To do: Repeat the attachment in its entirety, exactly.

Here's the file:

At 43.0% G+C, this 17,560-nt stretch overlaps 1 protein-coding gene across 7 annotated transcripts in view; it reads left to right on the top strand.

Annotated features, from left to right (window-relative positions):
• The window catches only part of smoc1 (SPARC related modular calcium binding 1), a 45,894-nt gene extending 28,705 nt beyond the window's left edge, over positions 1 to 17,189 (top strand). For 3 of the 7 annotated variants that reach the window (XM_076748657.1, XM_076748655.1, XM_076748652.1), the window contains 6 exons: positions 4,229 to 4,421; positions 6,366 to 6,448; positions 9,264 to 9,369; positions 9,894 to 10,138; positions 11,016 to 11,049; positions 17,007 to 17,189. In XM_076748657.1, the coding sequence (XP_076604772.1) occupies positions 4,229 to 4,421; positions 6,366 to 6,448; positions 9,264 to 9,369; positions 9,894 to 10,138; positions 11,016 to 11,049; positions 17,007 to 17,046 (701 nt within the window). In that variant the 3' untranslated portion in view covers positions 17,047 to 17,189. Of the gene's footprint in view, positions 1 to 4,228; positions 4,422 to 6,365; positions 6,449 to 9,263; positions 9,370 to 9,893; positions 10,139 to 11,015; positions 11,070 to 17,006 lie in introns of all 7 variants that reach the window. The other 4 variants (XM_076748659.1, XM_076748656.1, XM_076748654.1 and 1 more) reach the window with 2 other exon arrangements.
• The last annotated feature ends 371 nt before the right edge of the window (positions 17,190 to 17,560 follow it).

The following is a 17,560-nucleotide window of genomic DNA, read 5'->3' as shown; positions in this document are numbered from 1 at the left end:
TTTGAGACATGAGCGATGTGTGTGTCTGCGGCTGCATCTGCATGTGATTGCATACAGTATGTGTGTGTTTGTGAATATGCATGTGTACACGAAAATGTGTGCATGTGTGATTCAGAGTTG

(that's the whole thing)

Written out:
At 43.0% G+C, this 17,560-nt stretch overlaps 1 protein-coding gene across 7 annotated transcripts in view; it reads left to right on the top strand.

Annotated features, from left to right (window-relative positions):
• The window catches only part of smoc1 (SPARC related modular calcium binding 1), a 45,894-nt gene extending 28,705 nt beyond the window's left edge, over positions 1 to 17,189 (top strand). For 3 of the 7 annotated variants that reach the window (XM_076748657.1, XM_076748655.1, XM_076748652.1), the window contains 6 exons: positions 4,229 to 4,421; positions 6,366 to 6,448; positions 9,264 to 9,369; positions 9,894 to 10,138; positions 11,016 to 11,049; positions 17,007 to 17,189. In XM_076748657.1, the coding sequence (XP_076604772.1) occupies positions 4,229 to 4,421; positions 6,366 to 6,448; positions 9,264 to 9,369; positions 9,894 to 10,138; positions 11,016 to 11,049; positions 17,007 to 17,046 (701 nt within the window). In that variant the 3' untranslated portion in view covers positions 17,047 to 17,189. Of the gene's footprint in view, positions 1 to 4,228; positions 4,422 to 6,365; positions 6,449 to 9,263; positions 9,370 to 9,893; positions 10,139 to 11,015; positions 11,070 to 17,006 lie in introns of all 7 variants that reach the window. The other 4 variants (XM_076748659.1, XM_076748656.1, XM_076748654.1 and 1 more) reach the window with 2 other exon arrangements.
• The last annotated feature ends 371 nt before the right edge of the window (positions 17,190 to 17,560 follow it).

The following is a 17,560-nucleotide window of genomic DNA, read 5'->3' as shown; positions in this document are numbered from 1 at the left end:
TTTGAGACATGAGCGATGTGTGTGTCTGCGGCTGCATCTGCATGTGATTGCATACAGTATGTGTGTGTTTGTGAATATGCATGTGTACACGAAAATGTGTGCATGTGTGATTCAGAGTTG